Senne's lawyer, Paul V. Kelly, told reporters that Senne chose to plead guilty instead of forcing a trial to allow the "healing process" for both families to begin. He said Senne was not a monster and that he was not drunk at the time of the crash, though he had drunk beer at a barbecue the night before. Instead, Kelly said, Senne fell asleep at the wheel as a result of having worked the day before, attending the barbecue, and then choosing at 5 a.m. to drive to Cape Cod.
"He accepts responsibility for the tragic consequences of his actions," Kelly said. "The only reason he survived the crash is that he was dead asleep at the wheel and was seat-belted into the car. But he is not a monster."
Kelly said Senne will be eligible for parole after serving about half his sentence.
Teves and Engelhardt's daughter, Lora E. Tedeman, offered victim-impact statements to the judge. They did not mention Senne, or express anger, but spoke of the woman they both love. Ellen Engelhardt, they said, loved to run and go to the beach with her dog. She and Tedeman loved to go shopping together.
No one knows how aware Engelhardt is or whether she knew what was happening in the courtroom yesterday.
Engelhardt nearly died after the crash and lingered for months in a coma, breathing only with the help of a respirator. She eventually regained consciousness. But her future is uncertain, Teves told DelVecchio.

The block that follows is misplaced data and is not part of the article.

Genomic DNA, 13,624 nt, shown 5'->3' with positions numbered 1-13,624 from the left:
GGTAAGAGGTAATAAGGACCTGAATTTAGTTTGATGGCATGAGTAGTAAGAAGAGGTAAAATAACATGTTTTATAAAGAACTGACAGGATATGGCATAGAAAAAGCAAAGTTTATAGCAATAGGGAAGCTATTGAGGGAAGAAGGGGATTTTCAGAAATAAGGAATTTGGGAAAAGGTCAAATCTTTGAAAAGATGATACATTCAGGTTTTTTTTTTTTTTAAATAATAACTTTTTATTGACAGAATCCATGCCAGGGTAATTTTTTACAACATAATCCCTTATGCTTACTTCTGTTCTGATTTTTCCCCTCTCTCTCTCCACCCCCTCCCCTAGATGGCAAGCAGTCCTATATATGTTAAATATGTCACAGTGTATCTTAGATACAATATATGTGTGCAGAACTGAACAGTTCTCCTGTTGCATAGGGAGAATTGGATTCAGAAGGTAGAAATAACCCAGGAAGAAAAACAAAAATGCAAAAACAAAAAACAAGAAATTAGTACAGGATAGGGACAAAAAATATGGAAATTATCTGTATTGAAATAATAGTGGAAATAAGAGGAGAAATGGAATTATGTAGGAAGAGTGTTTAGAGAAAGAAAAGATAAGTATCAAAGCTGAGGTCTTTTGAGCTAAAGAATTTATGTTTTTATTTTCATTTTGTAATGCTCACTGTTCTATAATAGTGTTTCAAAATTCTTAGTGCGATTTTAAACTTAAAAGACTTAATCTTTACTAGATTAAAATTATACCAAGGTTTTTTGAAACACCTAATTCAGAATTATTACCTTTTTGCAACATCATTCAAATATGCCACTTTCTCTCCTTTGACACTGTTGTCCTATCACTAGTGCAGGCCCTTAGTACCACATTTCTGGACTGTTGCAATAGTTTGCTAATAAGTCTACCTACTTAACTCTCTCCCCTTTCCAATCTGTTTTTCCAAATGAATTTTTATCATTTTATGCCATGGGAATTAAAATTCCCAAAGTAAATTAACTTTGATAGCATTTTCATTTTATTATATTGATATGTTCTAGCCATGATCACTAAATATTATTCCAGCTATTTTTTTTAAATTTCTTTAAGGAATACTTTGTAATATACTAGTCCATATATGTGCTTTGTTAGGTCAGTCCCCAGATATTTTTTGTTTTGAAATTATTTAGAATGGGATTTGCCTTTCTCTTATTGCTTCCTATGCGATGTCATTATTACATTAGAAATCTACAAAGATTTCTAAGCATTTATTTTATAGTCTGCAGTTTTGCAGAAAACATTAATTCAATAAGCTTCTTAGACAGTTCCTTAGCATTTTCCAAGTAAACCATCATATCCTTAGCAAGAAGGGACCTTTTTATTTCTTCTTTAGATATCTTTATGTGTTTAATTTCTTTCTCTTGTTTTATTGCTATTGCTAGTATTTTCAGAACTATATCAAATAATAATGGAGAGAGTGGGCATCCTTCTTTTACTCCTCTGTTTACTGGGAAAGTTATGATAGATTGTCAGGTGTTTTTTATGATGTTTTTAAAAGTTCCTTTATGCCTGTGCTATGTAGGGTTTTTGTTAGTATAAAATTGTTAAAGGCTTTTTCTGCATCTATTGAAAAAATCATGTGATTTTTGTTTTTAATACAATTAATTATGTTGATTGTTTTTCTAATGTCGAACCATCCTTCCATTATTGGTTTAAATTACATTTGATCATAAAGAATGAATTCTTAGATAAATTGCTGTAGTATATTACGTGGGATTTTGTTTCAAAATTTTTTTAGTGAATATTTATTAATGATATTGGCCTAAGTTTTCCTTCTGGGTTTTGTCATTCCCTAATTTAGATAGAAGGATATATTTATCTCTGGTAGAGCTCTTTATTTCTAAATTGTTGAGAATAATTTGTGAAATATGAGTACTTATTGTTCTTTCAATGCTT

"We believe in miracles, but the prognosis is not good," said Teves, who was working the morning of the crash and saw his girlfriend of 10 years being treated in an ambulance. "I waited a lifetime for her."
After the hearing, Plymouth District Attorney Timothy J. Cruz said he disagreed with the sentence. "There are no winners," he said. "Everybody loses in this instance."
But neither Teves nor Tedeman said the judge's decision was disappointing, and they did not display anger toward Senne or his family.
"Harboring ill will toward Mr. Senne isn't going to help Ellen get better," Teves said. "The day he walks out of that [prison] facility, she will still be in a facility for the rest of her life."
After yesterday's sentencing, Senne's mother, Bernadette Downey, briefly addressed reporters. "This is an irreconcilable experience. It has changed our family and our extended family and all those who love Billy, forever," she said. "We think about Ellen Engelhardt every day. We pray for her. We understand that's always first."
Her family is committed to bringing "Billy through this, so that something better can come out of this situation," she said. "We are sorry."
When Engelhardt was injured, she had been back at work only two months after recuperating from another crash. In the earlier collision, the trooper was parked on the shoulder of Route 6 in South Yarmouth for a traffic stop when a 22-year-old man who later admitted to driving drunk veered into her cruiser. Engelhardt spent seven months recuperating from head, neck, and thigh injuries.
On behalf of her mother, Tedeman has filed a civil lawsuit in Plymouth Superior Court against Senne and his father, Peter, who owned the car. Lawyers for Engelhardt are demanding $10 million, citing her need for long-term care.